globalization of the crisis -- has taken only three weeks this time
around. God help us, if, as seems to be happening, unemployment tops
the levees at anything like the same speed.

Second, Obama won't inherit Roosevelt's ultimate situational
advantage -- having emergent tools of state intervention and demand
management (later to be called "Keynesianism") empowered by an epochal
uprising of industrial workers in the world's most productive

If you've been watching the sad parade of economic gurus on
McNeil-Lehrer, you know that the intellectual shelves in Washington
are now almost bare. Neither major party retains more than a few
enigmatic shards of policy traditions different from the neo-liberal
consensus on trade and privatization. Indeed, posturing
pseudo-populists aside, it is unclear whether anyone inside the
Beltway, including Obama's economic advisors, can think clearly beyond
the indoctrinated mindset of Goldman Sachs, the source of the two most
prominent secretaries of the treasury over the last decade.

Keynes, now suddenly mourned, is actually quite dead. More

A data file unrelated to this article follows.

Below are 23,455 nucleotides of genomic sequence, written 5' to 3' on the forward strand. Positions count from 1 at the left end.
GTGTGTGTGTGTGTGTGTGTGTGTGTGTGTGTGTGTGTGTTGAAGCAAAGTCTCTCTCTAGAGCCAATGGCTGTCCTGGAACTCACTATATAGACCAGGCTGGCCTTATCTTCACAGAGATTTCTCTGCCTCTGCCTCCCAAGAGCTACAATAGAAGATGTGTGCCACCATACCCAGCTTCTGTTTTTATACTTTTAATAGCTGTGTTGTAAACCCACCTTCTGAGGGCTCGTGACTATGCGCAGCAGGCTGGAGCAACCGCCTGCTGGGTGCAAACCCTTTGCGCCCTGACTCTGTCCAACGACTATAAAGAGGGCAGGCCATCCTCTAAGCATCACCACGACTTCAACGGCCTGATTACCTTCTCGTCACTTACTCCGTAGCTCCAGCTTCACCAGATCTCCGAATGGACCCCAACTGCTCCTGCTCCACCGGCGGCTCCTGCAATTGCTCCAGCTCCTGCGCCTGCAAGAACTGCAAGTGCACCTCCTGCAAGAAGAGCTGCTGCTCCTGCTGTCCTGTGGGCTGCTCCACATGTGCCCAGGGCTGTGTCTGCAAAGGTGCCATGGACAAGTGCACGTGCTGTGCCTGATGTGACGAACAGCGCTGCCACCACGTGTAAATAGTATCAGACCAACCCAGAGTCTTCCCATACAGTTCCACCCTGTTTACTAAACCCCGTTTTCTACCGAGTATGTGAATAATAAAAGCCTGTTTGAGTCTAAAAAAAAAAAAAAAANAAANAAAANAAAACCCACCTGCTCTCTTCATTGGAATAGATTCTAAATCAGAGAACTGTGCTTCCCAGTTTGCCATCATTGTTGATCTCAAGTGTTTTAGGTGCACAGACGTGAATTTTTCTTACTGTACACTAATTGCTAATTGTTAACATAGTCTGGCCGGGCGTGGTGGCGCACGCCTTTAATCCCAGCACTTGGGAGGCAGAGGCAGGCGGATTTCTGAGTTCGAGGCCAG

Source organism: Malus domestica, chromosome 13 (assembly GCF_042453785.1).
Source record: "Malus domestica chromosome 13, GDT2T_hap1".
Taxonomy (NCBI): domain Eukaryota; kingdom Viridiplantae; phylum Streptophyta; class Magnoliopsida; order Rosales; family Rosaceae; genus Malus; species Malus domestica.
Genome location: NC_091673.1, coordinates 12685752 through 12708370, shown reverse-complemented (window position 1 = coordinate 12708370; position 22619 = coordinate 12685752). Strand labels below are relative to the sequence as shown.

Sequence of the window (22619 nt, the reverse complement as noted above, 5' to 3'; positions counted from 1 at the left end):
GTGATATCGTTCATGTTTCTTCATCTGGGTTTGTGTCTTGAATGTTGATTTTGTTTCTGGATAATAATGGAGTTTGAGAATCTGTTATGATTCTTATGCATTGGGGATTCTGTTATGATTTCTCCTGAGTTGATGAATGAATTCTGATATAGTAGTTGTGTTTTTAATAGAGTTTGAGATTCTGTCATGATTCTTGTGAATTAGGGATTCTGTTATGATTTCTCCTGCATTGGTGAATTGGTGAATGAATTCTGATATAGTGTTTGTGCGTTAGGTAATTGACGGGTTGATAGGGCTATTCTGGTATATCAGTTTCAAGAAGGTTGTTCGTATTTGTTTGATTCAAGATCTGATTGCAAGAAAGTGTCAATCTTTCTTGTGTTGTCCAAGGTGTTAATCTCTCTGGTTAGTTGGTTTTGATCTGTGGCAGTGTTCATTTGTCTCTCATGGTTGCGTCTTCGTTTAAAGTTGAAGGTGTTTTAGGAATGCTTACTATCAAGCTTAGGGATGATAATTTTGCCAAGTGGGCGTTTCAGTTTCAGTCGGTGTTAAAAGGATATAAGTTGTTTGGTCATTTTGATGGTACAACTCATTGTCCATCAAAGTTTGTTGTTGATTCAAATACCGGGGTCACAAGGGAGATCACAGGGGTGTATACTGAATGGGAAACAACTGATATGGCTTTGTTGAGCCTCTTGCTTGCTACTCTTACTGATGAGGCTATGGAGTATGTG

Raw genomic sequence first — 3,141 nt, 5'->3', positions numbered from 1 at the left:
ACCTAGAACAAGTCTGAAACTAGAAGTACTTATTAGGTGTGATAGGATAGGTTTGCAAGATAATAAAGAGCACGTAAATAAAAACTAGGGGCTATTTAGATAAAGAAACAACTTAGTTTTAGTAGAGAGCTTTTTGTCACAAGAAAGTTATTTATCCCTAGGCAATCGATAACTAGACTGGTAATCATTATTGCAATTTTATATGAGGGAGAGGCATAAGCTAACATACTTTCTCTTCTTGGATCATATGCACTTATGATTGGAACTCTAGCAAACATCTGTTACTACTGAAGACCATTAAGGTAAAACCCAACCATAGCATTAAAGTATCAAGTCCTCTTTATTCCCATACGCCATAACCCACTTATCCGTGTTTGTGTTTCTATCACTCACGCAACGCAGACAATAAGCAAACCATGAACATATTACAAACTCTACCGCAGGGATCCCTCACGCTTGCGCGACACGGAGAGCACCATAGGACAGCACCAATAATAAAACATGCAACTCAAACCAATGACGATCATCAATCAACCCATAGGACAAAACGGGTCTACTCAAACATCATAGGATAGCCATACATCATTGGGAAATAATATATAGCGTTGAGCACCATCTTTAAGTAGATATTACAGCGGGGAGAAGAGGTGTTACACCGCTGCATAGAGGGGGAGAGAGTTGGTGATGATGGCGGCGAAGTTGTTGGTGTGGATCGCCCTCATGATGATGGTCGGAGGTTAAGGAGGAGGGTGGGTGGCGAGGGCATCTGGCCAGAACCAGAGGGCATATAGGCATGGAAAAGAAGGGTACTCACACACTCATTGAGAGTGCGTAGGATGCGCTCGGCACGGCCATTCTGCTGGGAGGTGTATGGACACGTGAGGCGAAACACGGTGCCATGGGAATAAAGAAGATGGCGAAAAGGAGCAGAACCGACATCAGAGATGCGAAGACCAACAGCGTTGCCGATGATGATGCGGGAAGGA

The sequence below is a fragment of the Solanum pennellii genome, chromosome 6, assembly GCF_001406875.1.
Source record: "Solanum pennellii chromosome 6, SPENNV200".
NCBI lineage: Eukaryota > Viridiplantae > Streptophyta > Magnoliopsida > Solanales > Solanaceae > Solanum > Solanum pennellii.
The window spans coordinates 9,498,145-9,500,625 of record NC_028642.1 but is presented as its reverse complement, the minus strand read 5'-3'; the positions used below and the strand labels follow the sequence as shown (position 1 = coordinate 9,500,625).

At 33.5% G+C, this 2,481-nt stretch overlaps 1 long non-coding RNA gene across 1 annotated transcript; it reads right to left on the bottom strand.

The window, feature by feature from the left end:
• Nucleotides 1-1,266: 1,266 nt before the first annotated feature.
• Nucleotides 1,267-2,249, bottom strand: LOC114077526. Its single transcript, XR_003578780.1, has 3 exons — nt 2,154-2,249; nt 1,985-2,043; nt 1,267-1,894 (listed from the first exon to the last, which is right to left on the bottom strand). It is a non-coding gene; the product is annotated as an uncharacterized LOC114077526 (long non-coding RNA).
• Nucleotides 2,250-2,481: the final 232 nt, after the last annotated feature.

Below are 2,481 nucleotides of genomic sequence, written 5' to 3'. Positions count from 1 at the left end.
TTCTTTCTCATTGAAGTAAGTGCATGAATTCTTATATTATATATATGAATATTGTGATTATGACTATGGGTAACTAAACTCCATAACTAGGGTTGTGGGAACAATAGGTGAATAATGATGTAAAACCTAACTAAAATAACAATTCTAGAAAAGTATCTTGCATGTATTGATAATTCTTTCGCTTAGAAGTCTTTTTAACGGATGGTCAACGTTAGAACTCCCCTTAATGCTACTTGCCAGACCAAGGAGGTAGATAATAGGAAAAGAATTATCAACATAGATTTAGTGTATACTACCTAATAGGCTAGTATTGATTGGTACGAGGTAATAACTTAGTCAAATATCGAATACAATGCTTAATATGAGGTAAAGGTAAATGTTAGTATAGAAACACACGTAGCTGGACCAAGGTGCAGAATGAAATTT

importantly, the New Deal did not arise spontaneously from the
goodwill or imagination of the White House. On the contrary, the
social contract for the post-1935 Second New Deal was a complex,
adaptive response to the greatest working-class movement in our
history, in a period when powerful third parties still roamed the
political landscape and Marxism exercised extraordinary influence on
American intellectual life.

Even with the greatest optimism of the will, it is difficult to
imagine the American labor movement recovering from defeat as
dramatically as it did in 1934-1937. The decisive difference is
structural rather than ideological. (Indeed, today's union movement is
much more progressive than the decrepit, nativist American Federation
of Labor in 1930.) The power of labor within a Walmart-ized service
economy is simply more dispersed and difficult to mobilize than in the
era of giant urban-industrial concentrations and ubiquitous factory

Is War the Answer?

The third problem with the New Deal analogy is perhaps the most
important. Military Keynesianism is no longer an available deus ex
machina. Let me explain.

In 1933, when FDR was inaugurated, the United States was in full
retreat from foreign entanglements, and there was little controversy
about bringing a few hundred Marines home from the occupations of
Haiti and Nicaragua. It took two years of world war, the defeat of
France, and the near collapse of England to finally win a majority in